Viz Variety Show: When to use heatmap calendars

Let’s explore a chart type that’s likely familiar to most people: the heatmap calendar.

Editor’s note: Viz Variety Show is an occasional series that aims to help you go beyond bar and line charts. In it, we will showcase various types of visualizations and outline how to build them, when they should be used, and when they should be avoided altogether. Tableau Zen Master Andy Kriebel also has a great post on this chart type. Check out the post on his blog, VizWiz.

Let’s explore a chart type that’s likely familiar to most people: the heatmap calendar.

Now, this one is not new by any means. I personally learned these techniques from Andy Kriebel’s VizWiz blog way back when I still had a few hairs on my head and fewer inches on my waist. I’ll walk you through my build which will be near identical to Andy’s. However, I want to take this one step further.

I’m going to show you how to view an entire calendar year in a single view (single workbook) in a similar fashion to a 12-month wall calendar. When I presented the heatmap calendar build at TC16, I challenged all three audiences to come up with such a solution. And guess who figured it out: None other than my co-speaker, Ben Neville. Dude is good! How good? I’m pretty certain he sent me the response within an hour of our last session with the email subject line “Merry Christmas…not sure what to do with my afternoon now.”

Now, if my memory would have served me well, I had been holding onto the answer for several months, courtesy of Tableau extraordinaire and close friend Sean Trout. Sean had sent me an almost identical solution over the summer and I must have been too focused on sipping drinks with umbrellas to recall his great work. So kudos to both Sean and Ben. I will share both calculations (as there are likely several other ways to reach the same answer, but beware of performance).

Let’s start with the end in mind. Here’s what we’re after:

Common use cases:

  • When used as a selector on a dashboard
  • When “Daily” value AND “Day of Week” value are important
  • When viewing daily values for an entire year is important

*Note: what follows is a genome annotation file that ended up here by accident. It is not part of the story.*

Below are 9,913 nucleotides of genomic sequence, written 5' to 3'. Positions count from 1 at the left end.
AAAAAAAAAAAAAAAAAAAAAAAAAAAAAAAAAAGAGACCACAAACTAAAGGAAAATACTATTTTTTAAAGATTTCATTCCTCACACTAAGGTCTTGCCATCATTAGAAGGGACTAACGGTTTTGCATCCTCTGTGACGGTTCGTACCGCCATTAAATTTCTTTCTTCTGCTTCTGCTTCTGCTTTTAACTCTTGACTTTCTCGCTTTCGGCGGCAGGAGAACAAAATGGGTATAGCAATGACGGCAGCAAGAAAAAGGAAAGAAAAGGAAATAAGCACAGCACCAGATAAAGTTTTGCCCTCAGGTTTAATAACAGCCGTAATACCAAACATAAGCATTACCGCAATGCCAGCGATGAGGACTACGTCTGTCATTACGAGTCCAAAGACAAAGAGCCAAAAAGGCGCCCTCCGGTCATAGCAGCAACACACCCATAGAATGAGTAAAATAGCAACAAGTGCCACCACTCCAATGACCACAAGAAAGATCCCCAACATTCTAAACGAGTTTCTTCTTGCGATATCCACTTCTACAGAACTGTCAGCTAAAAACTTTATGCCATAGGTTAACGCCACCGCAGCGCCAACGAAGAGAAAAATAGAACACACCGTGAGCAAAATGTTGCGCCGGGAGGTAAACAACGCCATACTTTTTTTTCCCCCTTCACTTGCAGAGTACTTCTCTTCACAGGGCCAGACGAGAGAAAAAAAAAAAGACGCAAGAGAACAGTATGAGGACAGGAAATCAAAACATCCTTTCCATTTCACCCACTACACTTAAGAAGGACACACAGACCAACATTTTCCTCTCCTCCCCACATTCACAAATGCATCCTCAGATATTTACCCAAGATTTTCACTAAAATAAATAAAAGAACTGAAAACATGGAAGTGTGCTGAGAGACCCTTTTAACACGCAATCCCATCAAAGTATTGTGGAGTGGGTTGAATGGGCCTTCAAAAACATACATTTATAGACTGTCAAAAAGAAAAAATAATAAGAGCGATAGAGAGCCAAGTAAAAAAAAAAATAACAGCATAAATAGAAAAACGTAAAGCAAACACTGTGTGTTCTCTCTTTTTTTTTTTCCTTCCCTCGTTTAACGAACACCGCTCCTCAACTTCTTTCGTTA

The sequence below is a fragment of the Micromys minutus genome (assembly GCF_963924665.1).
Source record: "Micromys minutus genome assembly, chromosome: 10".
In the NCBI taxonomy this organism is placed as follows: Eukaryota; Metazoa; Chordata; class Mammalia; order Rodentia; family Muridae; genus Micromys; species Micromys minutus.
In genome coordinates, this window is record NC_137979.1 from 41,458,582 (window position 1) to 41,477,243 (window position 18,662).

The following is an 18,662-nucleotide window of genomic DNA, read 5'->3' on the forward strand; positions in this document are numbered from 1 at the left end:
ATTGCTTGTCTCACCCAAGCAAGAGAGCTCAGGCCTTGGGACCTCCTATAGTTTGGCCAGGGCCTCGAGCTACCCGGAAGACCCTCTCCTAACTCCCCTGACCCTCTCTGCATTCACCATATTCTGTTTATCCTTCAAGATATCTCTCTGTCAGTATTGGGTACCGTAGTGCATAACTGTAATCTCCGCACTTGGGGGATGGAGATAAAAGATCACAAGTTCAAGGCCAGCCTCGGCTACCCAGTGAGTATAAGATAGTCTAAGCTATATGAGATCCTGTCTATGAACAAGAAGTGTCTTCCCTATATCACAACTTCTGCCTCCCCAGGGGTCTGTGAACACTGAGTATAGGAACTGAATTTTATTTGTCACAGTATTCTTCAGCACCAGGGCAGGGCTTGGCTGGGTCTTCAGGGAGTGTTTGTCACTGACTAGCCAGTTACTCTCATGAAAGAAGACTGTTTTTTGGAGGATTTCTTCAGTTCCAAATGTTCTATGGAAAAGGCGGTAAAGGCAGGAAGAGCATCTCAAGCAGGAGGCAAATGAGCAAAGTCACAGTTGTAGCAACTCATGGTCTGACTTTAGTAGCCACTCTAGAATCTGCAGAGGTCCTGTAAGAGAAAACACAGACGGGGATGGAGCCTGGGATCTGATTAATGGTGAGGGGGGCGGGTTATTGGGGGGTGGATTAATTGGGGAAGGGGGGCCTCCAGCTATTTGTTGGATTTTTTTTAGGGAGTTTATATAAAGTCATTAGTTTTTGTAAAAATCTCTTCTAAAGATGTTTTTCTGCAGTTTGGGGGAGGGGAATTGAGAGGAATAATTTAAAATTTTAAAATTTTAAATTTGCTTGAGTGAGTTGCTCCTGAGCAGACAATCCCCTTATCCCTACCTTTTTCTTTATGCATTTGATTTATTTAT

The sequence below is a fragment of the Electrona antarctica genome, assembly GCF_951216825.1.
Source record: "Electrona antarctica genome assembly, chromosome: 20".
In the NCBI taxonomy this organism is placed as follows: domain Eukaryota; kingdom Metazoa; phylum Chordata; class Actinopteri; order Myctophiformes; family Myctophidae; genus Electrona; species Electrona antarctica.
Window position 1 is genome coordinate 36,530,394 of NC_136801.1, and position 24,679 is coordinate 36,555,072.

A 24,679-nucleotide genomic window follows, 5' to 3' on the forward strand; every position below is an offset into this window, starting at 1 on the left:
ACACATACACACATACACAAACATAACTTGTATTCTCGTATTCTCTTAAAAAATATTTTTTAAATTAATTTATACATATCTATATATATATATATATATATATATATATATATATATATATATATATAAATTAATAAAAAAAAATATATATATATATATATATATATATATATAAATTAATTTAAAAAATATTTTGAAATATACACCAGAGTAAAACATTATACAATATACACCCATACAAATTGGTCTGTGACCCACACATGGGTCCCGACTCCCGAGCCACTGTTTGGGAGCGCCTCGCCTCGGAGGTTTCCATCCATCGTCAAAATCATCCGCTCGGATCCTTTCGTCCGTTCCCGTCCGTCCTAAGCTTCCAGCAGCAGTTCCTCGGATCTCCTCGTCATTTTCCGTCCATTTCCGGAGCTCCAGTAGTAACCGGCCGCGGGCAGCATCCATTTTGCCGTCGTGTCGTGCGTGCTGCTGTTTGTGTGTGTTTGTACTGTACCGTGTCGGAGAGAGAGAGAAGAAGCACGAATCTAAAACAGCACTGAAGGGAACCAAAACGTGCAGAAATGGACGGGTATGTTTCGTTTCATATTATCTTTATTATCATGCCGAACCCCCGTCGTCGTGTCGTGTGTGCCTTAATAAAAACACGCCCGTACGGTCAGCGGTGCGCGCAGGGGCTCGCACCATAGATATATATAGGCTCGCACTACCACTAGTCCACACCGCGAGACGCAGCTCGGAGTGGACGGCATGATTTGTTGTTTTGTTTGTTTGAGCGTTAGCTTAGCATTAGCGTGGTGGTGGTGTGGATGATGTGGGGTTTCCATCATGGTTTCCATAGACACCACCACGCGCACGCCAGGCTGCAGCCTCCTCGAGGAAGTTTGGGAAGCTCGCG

Not ideal when:

  • Data needs to aggregated to the week, month, quarter, or year levels
  • When precision is important
  • When you want to see the speed or shape at which your data is trending, shifting

With this in mind, we might typically something like the daily change in the Dow Jones Index in the following way: (Data sourced from FRED Economic Data, Federal Reserved of St. Louis)

And this is good. It confirms that the market goes up and the market goes down, changing more often than the weather in North Carolina (last week we had a low of 0 and a high of 71 within a couple days. We have all four seasons some months).

But were there any months that were better than others? Were there any days of the week that were particularly stronger or weaker than others? This chart doesn’t help answer these questions. A calendar can—not to say a series of bar charts wouldn’t do the trick and do it well, but calendar can and a calendar may be more engaging than a series of bar charts.

So with that, here’s a simple build of a calendar with a couple clever calculations to help arrange the months in a format familiar to most. (and at the end, I will offer up more challenges).
Warm up your right mouse button. If you haven’t yet found the power of right-clicking and dragging objects onto your viz, you will today with your date fields. Try right-dragging in other data types as well—more magic.

For today’s build, let’s dive into the Dow Jones Index data visualized in the bar chart above. Since we’re dealing with Stock Market data, the weeks will only consist of five days since trading doesn’t occur over Saturday or Sunday.

Step 1: Build out a calendar

Once connected to the DIJA data set, let’s first build out a monthly calendar:

  1. Right-click and drag “Date” to the Columns shelf
  2. Select “WEEKDAY(Date)” from the discrete date parts
  3. Right-click and drag “Date” to the Rows shelf
  4. Select “WEEK(Date)” from the discrete date parts
  5. Right-click “WEEK(Date)” and uncheck “Show Header”
  6. Right-click and drag “Date” to the Filters shelf
  7. Select Month/Year from the discrete data parts and click “Next”
  8. Select any month, year (I’ll select June, 2016, a month most Brits will not soon forget)

Step 2: Add color

It’s starting to take shape but let’s add in some color for Daily Index Change

  1. Change the Marks type to “Square”
  2. Drag “Index Change” to the Color shelf

Step 3: Change color

While I love Tableau’s new default color palette, it likely alienates less folks with any form of red-green color blindness. When I’m analyzing financials data, I prefer to visualize in red and black. This just makes more sense to my brain so it resonates much quicker. Think “Back in Black” by AC/DC if you prefer.

  1. Click “Color” and select “Edit Colors”
  2. Change the Palette to “Red-Black Diverging” and click “OK”

Step 4: Format your viz

So now we’ve got some color but a little bit of formatting with go a long way to really make this look sharp.